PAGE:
Fitness Certifications: How I became ACSM Certified

So if your interested in working in the fitness industry, getting a professional certification is a must-do. Whether you want to be a personal trainer, health coach, group exercise instructor or work in a clinical setting, there is a certification that fits all of these positions. Professional certifications will help you secure a job in the field and give you credentials to prescribe exercise.

There are many different organizations and programs out there that offer certifications. So its important to do some research before choosing which certification to go for. The following organizations are recognized in the fitness field as gold standards:

  • American College of Sports Medicine (ACSM)
  • American Council on Exercise (ACE)
  • National Academy of Sports Medicine (NASM)
  • National Strength and Conditioning Association (NSCA)

Going though any of these organizations will provide you with a legitimate and recognized fitness certification. NASM and ACSM are great for personal training. ACSM is the gold standard for clinical certifications. NSCA is best for strength and conditioning (CSCS- certified strength and conditioning specialist). So again, research to find out which  certification is best for you and your career goals.

Once you have picked a certification, make sure you have all the necessary prerequisites to sit for the exam. Most require a CPR certification and a HS diploma. Some of the more advanced certifications require a bachelors degree, clinical experience and sometimes even a masters degree. I can’t stress this enough- research!!

I passed the ACSM certified personal trainer exam right after I graduated with my bachelors degree in Exercise Science. Although this certification does not require a degree, it certainly helped me pass the exam. I used to prepare and it was a great resource!! The main topics to know for the ACSM certified personal trainer exam are:

  1. Muscles and muscle movements
    • prime movers in a bicep curl, leg extension, hip flexion, shoulder rotation, etc.
    • Identify prime movers from video footage
    • agonist, antagonist and synergist muscles
  2. The rotator cuff- know the muscles and movements
  3. Planes of movement
  4. Heart Disease Risk Factors
  5. Risk Stratification (Low, moderate or high risk)- when you need a doctor clearance for exercise
  6. Obesity classifications
  7. Transtheoretical model associated with exercise (pre contemplation, contemplation, preparation, action, maintenance)
  8. Common sub maximal tests and protocols
  9. Training special populations (elderly, children, pregnant women)
  10. Basic Nutrition

I just graduated with my Masters of Science in Exercise Physiology (Whoo!). During my final semester of school, I studied for and passed the ACSM Certified Exercise Physiologist exam.This certification is a more advanced personal training certification and you must have a bachelors degree to sit for the exam. With that said, the questions were much more in-debth than the CPT exam. Although the topics were similar, the questions challenge you to think critically and apply your overall knowledge. There are a lot of case studies with questions about risk stratification. Make sure to know the cardiovascular disease risk factor stratification like the back of your hand. I immediately wrote out the risk factors at the beginning of the test, which was really helpful. Other topics and tips for passing the ACSM CEP include:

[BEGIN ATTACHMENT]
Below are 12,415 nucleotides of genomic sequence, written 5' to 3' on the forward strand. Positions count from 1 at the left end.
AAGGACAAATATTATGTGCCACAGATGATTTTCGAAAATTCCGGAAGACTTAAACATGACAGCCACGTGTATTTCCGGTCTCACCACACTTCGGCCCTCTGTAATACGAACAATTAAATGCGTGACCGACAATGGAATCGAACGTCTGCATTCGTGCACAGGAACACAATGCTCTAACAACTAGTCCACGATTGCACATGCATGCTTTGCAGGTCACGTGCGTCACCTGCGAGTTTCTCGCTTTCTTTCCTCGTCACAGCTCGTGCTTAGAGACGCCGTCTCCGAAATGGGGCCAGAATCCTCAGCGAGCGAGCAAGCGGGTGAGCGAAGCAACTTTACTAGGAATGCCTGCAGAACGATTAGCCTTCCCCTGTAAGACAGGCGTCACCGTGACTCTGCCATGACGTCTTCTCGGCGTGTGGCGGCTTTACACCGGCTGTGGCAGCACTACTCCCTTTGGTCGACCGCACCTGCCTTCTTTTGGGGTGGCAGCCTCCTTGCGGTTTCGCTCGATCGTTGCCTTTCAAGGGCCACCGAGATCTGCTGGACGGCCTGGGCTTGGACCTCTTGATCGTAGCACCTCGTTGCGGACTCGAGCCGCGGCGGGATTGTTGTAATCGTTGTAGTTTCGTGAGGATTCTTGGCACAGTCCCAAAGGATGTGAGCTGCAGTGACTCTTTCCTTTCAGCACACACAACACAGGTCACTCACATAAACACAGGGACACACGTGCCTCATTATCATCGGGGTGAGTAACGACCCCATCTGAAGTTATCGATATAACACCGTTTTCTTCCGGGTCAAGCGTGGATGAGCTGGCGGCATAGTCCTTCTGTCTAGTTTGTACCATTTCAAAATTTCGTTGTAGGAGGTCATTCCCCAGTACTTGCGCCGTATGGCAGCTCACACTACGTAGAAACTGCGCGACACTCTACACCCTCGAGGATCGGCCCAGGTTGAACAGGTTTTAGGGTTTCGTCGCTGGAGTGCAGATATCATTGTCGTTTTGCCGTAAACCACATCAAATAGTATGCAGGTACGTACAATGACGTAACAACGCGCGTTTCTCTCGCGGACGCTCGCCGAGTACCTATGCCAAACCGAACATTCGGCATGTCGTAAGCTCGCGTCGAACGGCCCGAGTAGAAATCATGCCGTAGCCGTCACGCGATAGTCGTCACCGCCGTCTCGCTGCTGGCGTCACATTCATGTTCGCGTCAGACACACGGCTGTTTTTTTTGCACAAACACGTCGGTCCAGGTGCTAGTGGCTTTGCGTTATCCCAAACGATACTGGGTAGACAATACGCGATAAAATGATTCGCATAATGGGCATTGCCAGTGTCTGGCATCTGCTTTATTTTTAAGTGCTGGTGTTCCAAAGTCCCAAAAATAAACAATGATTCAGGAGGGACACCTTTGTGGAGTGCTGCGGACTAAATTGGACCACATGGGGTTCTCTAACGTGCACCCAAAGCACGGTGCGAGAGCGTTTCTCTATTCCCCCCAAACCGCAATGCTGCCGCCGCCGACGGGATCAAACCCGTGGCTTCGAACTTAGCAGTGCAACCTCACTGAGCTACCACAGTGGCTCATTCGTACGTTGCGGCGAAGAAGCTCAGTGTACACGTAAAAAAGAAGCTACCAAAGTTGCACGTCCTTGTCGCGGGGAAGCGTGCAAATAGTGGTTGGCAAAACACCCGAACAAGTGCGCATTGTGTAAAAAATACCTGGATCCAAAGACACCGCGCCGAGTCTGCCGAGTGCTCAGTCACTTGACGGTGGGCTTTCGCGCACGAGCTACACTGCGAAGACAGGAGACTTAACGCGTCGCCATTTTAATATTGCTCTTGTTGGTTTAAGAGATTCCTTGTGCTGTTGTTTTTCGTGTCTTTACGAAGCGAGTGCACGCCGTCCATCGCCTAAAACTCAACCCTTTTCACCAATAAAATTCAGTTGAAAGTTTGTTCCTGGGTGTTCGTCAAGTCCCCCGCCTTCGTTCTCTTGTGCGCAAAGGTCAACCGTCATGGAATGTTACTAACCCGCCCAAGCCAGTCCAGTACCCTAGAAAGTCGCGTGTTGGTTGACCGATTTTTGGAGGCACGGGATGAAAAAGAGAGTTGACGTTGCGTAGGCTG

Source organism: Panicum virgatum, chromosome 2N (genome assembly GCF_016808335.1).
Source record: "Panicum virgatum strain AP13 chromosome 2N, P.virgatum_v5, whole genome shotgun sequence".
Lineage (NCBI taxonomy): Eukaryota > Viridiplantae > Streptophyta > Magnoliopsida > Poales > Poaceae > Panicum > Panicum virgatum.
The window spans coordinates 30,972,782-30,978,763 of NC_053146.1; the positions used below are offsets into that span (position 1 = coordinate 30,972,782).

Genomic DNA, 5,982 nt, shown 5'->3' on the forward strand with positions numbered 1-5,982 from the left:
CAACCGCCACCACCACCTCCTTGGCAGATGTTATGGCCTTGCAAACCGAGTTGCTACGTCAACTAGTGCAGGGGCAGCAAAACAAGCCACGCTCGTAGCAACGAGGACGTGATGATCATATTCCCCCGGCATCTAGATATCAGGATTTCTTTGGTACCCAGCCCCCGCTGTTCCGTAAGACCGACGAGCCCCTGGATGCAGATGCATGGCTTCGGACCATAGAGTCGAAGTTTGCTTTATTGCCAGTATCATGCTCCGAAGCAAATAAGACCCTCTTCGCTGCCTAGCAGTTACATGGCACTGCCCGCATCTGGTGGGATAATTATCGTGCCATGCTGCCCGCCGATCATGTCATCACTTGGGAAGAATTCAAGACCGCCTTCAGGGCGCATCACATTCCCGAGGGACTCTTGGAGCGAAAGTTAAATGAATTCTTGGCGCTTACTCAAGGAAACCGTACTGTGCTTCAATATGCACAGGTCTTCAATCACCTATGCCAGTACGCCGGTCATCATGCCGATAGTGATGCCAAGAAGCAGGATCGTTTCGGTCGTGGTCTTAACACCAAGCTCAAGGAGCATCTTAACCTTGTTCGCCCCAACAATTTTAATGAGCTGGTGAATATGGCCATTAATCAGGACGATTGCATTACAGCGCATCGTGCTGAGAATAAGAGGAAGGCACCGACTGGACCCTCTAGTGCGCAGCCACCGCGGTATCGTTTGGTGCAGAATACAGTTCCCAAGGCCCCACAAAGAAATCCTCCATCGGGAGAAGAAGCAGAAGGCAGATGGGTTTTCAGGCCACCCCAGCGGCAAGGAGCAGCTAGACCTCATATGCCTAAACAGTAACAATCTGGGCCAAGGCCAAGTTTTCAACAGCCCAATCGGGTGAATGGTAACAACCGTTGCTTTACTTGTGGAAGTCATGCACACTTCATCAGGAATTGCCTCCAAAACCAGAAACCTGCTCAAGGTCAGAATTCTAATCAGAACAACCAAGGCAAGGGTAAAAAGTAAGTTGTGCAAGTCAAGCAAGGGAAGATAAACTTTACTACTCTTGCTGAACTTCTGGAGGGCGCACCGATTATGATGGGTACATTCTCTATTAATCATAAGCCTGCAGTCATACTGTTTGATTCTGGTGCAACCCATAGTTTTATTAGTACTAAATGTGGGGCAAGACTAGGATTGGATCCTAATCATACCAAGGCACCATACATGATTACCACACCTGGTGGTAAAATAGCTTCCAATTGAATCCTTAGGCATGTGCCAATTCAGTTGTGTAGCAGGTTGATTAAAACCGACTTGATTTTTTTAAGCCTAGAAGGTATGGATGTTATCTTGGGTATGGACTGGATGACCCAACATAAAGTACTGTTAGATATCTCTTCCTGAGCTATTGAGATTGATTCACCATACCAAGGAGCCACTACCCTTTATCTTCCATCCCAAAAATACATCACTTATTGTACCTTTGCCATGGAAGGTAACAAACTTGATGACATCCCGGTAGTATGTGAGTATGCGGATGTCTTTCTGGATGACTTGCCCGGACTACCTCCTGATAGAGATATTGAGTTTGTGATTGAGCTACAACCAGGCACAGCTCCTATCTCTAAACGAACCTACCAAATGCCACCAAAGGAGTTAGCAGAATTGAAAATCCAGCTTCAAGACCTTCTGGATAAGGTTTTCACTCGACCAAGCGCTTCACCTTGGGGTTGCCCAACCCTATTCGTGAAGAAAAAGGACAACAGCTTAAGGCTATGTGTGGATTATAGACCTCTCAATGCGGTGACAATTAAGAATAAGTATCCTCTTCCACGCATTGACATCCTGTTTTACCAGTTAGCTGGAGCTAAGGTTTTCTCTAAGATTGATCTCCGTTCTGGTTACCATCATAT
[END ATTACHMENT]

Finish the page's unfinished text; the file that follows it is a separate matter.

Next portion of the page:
1. KNOW risk stratification. You should be dreaming about it by the time exam day rolls around….no joke
  2. Metabolic calculations (TM walk and jog, Cycle)
  3. How to calculate calories burned and weight lost from metabolic calculations
  4. Diabetes classifications (pre-diabetes, diabetes, class 1 and class 2)
  5. Obesity classifications
  6. The rotator cuff again…but in more detail
  7. Submaximal exercise tests (YMCA bike, VO2 max)
  8. Psychological and behavioral models- there was a TON of this on my exam. Much more than I had anticipated. Definitely review that chapter in the certification review.
  9. Management and safety protocols. Again, a TON of questions on this topic. If you read the review chapter, these questions are straight forward. Otherwise, they can seen vague and hard to make a guess on. Make sure to read the management chapter in the certification review.
  10. Things that were NOT covered in great detail were:
    • Coronary anatomy
    • EKG questions
    • Clinical populations (Respiratory, MS, etc)
    • Hormone specific questions
    • Bones

I hope this outline helps. I downloaded the ACSM certification review online. If your interested in the link OR the outline I made prior to the exam, comment below and I we can get in touch!

Passing these exams is challenging, but very possible. Just put in the work, focus on the subjects above and practice with questions. If you do all of these things, you will be fine. Obtaining a certification is the first step to becoming a fitness professional. It definitely sets you above a lot of other trainers and people who just work on a gym floor. Get out there and get after what you want!



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